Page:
Quest of Dungeons (Switch) Review

Quest of Dungeons is a turn based, roguelike dungeon crawler. The game was first released on the PC/iOS but has been since re-released on Xbox One, Wii, 3DS, and PS4. An upgraded port just landed on the Nintendo Switch. The game has some brand new features such as a challenge list, a new map, and online leaderboards…where you can see my score at the top. Quest of Dungeons was developed by Upfall Studios, who for full disclosure provided a copy of the key for review purposes. Is it worth it to embark on the quest one more time? Let’s take a look!

Story:

Each map has a slightly different story, but because of the nature of the game the story kind of takes a back seat to gameplay. Essentially, the light is stolen and it’s up to one of the five heroes to venture through the dungeon to retrieve it. The introduction plays exactly the same no matter what character you play as. This also means they don’t have unique personalities. Despite this, I did enjoy the dialogue between the characters and the enemies, even if it was completely random. There is no voice acting, and the story is delivered completely through text. I felt like some of the jokes were a bit dated, such as the shopkeeper referencing Resident Evil 4 all the time. Essentially, there isn’t that much story. There’s a tiny bit, but because of the gameplay, there doesn’t need to be. Let’s look at the gameplay next.

Gameplay:

Quest of Dungeons is a turn based, dungeon crawler that’s a rogue like. This means, that every movement the player does counts as a turn. Usually, I’m not a fan of turn based games, but there isn’t too much strategy involved with Quest of Dungeons. Bosses and quests can randomly appear throughout the map, but basically the goal the game is to get to the bottom of the dungeon and retrieve the light. The game does have permadeath which means if you do make a mistake you will die and will need to start all over again. Quest of Dungeons only features three maps, with an additional custom map option. The maps can be unlocked by completing the previous map.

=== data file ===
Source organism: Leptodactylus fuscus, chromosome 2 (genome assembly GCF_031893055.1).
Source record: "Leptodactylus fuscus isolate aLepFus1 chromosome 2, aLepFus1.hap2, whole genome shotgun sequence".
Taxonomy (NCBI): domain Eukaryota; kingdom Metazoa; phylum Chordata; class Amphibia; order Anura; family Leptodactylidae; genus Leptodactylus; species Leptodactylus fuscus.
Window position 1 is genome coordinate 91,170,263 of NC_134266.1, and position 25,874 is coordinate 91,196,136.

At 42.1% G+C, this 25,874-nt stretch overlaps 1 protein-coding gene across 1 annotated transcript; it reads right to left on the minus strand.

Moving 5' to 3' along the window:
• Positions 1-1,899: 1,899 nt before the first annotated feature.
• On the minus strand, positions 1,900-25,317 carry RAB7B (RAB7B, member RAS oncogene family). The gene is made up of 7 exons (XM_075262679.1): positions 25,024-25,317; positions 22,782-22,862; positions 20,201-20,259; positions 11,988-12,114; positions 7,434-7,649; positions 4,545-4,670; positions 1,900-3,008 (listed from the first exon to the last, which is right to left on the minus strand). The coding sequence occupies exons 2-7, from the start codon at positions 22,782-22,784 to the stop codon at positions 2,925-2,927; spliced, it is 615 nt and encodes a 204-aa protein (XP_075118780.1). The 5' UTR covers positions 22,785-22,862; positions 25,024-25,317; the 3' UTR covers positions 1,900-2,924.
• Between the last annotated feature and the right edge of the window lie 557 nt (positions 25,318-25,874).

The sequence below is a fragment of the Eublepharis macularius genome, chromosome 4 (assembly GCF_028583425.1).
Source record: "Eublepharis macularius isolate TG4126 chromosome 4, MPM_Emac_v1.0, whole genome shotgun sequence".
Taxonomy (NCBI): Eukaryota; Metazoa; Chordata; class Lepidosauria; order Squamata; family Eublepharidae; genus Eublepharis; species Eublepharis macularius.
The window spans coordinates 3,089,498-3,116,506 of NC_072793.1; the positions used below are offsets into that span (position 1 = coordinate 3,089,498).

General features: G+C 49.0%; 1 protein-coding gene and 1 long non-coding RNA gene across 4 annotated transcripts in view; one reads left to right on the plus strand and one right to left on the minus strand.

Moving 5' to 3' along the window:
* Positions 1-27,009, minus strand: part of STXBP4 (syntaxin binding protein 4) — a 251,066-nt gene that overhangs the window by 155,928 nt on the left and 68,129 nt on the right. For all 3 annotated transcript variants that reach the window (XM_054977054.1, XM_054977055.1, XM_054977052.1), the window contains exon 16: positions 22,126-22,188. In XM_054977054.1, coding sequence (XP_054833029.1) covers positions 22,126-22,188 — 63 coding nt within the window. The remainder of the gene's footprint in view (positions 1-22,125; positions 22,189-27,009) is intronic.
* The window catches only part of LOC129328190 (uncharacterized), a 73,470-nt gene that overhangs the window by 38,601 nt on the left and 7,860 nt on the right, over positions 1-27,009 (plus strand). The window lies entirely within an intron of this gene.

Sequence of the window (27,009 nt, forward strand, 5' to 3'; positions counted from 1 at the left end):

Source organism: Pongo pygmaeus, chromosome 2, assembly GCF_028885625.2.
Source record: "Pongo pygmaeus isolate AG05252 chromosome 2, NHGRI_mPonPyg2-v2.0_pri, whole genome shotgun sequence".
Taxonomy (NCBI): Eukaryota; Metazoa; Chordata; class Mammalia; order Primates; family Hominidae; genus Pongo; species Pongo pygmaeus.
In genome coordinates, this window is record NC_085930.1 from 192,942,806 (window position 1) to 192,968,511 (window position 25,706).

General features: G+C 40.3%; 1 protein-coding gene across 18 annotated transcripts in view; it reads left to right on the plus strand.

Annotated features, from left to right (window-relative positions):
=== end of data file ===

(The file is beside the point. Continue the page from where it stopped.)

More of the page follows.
There are five characters, and they all play differently enough from each other to create some replayability. There is the Warrior, the Wizard, the Assassin, the Shaman and the Necrodancer which can be unlocked by completing the first map. Basically, the Warrior and Assassin are weapon based while the Wizard, the Shaman, and the Necrodancer are skill based. Each character has access to different skills, which definitely increases the replayability.   

Personally, I found enabling auto pick from the ground, showing the adventure log and game / UI 2x to dramatically improve my enjoyability of the game. Without enabling the auto pick up, players will need to press Y to pick up an item every time. Considering how much loot players can find, it’ll get annoying really quickly.

While the dungeons are procedurally generated, there isn’t a whole lot of variety. This isn’t the Binding of Isaac. Enemies and bosses can randomly appear but since everything is turn based they tend to feel very similar to just the exterior feeling different.

Presentation:

Quest of Dungeons has all the options you’d expect. The buttons can be remapped, and the music and sounds can be adjusted. The UI has everything that’s essential. The game features retro graphics. I wish the game had a bit more animation, but it’s not that big of a deal. I didn’t hate the music, but it wasn’t memorable either. I don’t think I’d be able to recognize it outside of the game.

 

Verdict:

Quest of Dungeons is a fun game with enough packed into it to make it worth the 9 USD price tag. I’ve played it for about 5 hours so far, and I’m looking forward to investing more time into this title. The game is good to play for a bit and come back to it later, which makes it fit really well on the Switch.

Overall, I didn’t feel like Quest of Dungeons was originally a mobile game. It feels like a downloadable title that is very appropriately priced.

I give Quest of Dungeons a 4 out of 5.

 

 

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PushDustIn

Founder at Source Gaming
PushDustIn is the founder and administrator of Source Gaming. Being obsessed with the history and development of games isn’t easy. Building a reputation on his research, translations, and article write ups, PushDustIn fully encapsulates the meaning of a 'data-miner'. PushDustIn has studied Japanese for over six years, and has lived in Japan for over four. The name PushDustIn comes from a garbage can in Osaka (Push Dust In). He lives with a very spoiled cat named Kuma.

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